Militants belonging to al-Qaeda-linked Jabhat Fatah al-Sham, formerly known as the Nusra Front, and Daesh (ISIS) maintain positions along the northeastern border.
Security agencies conduct intelligence operations in the area, arresting extremists and busting sleeper cells while the region is routinely targeted by Hezbollah and the Army.
Electoral Law Agreement Vital
"The time is narrowing ... We still hope that we can reach a new vote law," Nasrallah said, discussing Lebanon’s contentious parliamentary vote law.
He called on rival parties to reach an agreement in the best interest of “everyone.”
The Hezbollah leader said he opposes a parliamentary vacuum, extending the Parliament's term and holding the elections based on the 1960 vote law.
"A new electoral law guarantees the interests of everyone," he said.
Nasrallah praised Aoun's recent statements, saying they pave the way for more agreement.
Negotiations over a new electoral law had remained in limbo despite a series of intensive meetings between the country’s main political parties that failed to make any breakthrough in the months-long deadlock.
The ongoing failure has heightened fears of either a new extension of Parliament’s term or returning to the 1960 system, which all the parties publicly oppose.
Aoun Tuesday signaled his support for the upcoming parliamentary elections to be held under the disputed 1960 majoritarian law if no agreement is reached on a new system before the expiry of the legislature’s term next month.
The constitution dictates that if Parliament is dissolved then parliamentary elections should be held under the existing law.
Aoun had been one of the principal opponents of the 1960 law, claiming it sidelines Christian representation.
Sheikh Qassim Led Peaceful, Wise Acts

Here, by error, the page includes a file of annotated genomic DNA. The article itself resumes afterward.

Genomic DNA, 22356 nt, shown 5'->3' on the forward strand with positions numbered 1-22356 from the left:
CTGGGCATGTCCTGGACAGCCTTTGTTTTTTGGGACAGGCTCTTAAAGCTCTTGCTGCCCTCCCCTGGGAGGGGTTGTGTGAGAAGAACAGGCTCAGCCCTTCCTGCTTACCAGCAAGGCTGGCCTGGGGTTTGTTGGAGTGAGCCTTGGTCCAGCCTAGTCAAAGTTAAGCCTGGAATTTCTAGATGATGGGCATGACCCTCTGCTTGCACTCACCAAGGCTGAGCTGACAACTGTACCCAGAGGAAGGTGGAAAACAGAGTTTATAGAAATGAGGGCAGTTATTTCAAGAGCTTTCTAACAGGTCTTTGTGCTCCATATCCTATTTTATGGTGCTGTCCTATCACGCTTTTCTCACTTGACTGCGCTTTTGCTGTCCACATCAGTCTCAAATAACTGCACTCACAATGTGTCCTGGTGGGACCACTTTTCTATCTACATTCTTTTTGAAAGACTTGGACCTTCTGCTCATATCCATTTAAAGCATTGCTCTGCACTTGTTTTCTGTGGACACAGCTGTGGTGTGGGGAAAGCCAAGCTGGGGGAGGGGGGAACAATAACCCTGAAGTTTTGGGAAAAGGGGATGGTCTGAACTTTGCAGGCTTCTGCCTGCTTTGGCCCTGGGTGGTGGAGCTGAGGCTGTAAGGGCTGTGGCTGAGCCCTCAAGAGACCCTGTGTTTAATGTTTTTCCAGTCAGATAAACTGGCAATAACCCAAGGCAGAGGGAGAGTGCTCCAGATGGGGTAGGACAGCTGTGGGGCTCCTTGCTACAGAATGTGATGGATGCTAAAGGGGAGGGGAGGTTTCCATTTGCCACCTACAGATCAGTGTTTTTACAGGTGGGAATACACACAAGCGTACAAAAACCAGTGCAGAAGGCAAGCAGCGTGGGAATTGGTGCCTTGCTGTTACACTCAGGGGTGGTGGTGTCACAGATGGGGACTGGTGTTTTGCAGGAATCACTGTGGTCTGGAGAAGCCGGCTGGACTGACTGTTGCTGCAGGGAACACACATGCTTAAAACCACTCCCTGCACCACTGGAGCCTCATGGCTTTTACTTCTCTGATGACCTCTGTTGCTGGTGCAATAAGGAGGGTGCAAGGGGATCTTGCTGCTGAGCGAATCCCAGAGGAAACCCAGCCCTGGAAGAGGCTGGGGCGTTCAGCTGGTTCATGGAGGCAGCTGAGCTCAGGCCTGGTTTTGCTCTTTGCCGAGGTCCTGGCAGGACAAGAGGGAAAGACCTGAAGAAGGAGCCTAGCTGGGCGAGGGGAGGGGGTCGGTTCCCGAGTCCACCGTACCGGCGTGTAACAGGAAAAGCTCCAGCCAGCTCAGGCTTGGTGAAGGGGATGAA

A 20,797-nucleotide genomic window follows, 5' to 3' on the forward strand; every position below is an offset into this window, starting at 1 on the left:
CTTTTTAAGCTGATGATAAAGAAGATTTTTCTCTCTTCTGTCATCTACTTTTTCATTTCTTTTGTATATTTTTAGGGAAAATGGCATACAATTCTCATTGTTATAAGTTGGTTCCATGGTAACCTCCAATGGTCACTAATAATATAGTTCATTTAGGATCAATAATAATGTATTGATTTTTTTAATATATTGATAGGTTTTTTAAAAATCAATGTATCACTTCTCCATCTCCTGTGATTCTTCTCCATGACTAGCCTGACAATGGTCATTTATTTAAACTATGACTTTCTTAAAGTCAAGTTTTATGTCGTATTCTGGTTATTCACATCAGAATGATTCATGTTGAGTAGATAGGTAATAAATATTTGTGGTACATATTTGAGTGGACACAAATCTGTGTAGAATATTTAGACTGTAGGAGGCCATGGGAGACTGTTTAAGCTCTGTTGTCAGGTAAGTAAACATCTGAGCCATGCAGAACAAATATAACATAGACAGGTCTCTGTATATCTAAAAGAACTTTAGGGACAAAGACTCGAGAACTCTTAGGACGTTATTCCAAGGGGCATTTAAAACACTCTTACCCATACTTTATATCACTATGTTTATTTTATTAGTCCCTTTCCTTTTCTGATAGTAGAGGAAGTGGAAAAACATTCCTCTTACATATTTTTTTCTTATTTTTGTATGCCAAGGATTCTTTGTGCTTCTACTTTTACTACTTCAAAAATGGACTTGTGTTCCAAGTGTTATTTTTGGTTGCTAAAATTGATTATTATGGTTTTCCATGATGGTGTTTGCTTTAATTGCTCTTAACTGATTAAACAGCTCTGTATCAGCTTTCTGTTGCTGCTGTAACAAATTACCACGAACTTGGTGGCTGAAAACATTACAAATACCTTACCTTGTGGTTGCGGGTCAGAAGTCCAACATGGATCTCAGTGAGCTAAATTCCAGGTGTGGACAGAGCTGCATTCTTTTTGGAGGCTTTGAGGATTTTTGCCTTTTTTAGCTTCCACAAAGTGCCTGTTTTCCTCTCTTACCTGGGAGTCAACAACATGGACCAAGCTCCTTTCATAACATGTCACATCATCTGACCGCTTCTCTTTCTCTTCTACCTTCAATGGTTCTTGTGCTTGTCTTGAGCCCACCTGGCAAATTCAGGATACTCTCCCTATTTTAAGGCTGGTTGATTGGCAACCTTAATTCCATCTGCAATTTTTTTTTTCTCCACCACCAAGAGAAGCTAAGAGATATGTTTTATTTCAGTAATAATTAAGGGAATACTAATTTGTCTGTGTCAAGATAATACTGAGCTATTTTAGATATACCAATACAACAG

Turning to the rift with Bahrain, Nasrallah blasted the Gulf country for turning a deaf ear to the demands of its people.
"Instead ... they confronted them [the people] with arms, bullets, raids and violence."
He praised Shiite scholar Ayatollah Sheikh Isa Qassim, "who led peaceful protests with wisdom."
He criticized Bahrain for stripping Qassim of his citizenship in June 2016 and seeking to deport him.
Nasrallah called on Lebanon to publicly declare that it refuses the extradition of Qassim to Lebanon.
"Bahraini authorities should be informed of this stance."
He called on the Gulf nation to release Qassim and allow him to live peacefully.
Nasrallah urged the world to assume its responsibilities in this regard.
Bahrain’s Foreign Minister Sheikh Khalid bin Ahmad al-Khalifa Wednesday launched an attack on Hezbollah over recent statements and said the Lebanese government was responsible for the group it deems a terrorist organization.
Hezbollah’s press office had released an official statement blasting Bahraini authorities over a police raid that took place in Diraz in which five people died and 286 others arrested Wednesday.
Nasrallah blasted U.S. President Trump as "shameless" for pressing Bahrain’s king to resort to such action.
A series of raids took place in Qassim’s hometown of Diraz as a sit-in took place. Police broke into the 80 year-old cleric’s home where some protesters sought refuge. Qassim was not arrested, but 286 were and at least five were killed in the operation. Bahraini authorities stripped Qassim of his citizenship in June 2016.
Nasrallah and Hezbollah have routinely criticized Bahrain for cracking down on massive protests by Shiites seeking greater rights in the Sunni-ruled kingdom.